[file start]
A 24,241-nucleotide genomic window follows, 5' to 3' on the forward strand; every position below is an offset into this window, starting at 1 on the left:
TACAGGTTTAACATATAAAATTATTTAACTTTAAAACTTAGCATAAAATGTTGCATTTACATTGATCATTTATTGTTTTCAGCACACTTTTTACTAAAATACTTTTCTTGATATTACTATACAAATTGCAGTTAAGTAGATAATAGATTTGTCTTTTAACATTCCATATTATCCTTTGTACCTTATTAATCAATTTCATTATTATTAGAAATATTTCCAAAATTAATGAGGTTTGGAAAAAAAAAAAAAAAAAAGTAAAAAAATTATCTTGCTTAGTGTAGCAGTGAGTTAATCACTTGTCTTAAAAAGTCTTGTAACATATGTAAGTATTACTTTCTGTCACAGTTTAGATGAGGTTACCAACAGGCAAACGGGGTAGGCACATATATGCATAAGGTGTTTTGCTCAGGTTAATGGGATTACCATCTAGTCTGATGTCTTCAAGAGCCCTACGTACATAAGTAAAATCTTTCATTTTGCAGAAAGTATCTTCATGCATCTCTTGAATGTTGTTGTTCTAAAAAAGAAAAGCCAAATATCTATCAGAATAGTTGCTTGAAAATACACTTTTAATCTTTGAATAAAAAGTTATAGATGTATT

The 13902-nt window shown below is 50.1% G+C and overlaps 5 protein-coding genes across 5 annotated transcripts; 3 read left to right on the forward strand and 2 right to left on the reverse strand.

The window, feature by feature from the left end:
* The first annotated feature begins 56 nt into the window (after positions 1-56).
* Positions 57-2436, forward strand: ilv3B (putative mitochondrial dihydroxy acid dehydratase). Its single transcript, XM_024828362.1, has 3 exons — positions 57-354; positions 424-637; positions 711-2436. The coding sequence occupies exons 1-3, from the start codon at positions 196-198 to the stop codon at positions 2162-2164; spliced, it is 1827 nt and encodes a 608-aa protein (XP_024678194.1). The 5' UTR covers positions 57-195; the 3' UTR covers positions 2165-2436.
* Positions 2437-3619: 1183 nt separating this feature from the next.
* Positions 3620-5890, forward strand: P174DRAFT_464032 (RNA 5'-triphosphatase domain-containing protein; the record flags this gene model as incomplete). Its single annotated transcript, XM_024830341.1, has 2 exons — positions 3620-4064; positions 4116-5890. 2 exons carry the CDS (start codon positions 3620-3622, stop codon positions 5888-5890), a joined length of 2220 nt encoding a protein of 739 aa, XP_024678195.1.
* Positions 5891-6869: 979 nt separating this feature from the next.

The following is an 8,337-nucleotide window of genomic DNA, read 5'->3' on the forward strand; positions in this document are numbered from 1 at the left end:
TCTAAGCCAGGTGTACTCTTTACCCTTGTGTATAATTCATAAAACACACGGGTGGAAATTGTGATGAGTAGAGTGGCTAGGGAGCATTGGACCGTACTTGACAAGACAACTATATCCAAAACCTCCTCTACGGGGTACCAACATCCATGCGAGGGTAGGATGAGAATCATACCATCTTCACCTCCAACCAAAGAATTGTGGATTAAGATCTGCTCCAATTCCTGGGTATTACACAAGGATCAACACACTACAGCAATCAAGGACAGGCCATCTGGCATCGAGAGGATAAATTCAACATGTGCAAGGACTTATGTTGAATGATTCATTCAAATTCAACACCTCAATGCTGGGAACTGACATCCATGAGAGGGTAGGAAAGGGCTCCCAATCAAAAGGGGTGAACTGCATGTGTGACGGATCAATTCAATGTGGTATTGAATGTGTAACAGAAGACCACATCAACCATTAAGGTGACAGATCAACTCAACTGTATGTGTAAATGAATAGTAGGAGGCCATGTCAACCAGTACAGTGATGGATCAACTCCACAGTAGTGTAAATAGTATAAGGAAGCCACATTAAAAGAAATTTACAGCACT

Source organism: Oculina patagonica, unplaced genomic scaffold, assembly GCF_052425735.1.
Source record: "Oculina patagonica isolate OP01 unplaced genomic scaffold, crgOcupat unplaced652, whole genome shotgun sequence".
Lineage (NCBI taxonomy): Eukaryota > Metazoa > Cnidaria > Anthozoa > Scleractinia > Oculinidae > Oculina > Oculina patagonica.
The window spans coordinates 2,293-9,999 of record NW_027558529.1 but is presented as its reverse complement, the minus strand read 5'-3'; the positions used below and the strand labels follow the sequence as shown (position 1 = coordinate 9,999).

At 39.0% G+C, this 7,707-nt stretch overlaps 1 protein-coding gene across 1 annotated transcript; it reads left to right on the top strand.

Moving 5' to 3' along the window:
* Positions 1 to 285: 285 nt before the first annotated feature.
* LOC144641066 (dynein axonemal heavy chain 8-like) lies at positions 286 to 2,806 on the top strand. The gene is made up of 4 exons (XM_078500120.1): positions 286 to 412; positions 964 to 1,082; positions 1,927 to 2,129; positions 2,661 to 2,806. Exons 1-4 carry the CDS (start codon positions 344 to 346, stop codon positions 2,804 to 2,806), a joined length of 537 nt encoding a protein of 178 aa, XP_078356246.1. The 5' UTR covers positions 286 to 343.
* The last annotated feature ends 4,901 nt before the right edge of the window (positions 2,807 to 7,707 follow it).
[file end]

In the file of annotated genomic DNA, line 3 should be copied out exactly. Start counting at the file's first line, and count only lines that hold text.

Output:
The 13902-nt window shown below is 50.1% G+C and overlaps 5 protein-coding genes across 5 annotated transcripts; 3 read left to right on the forward strand and 2 right to left on the reverse strand.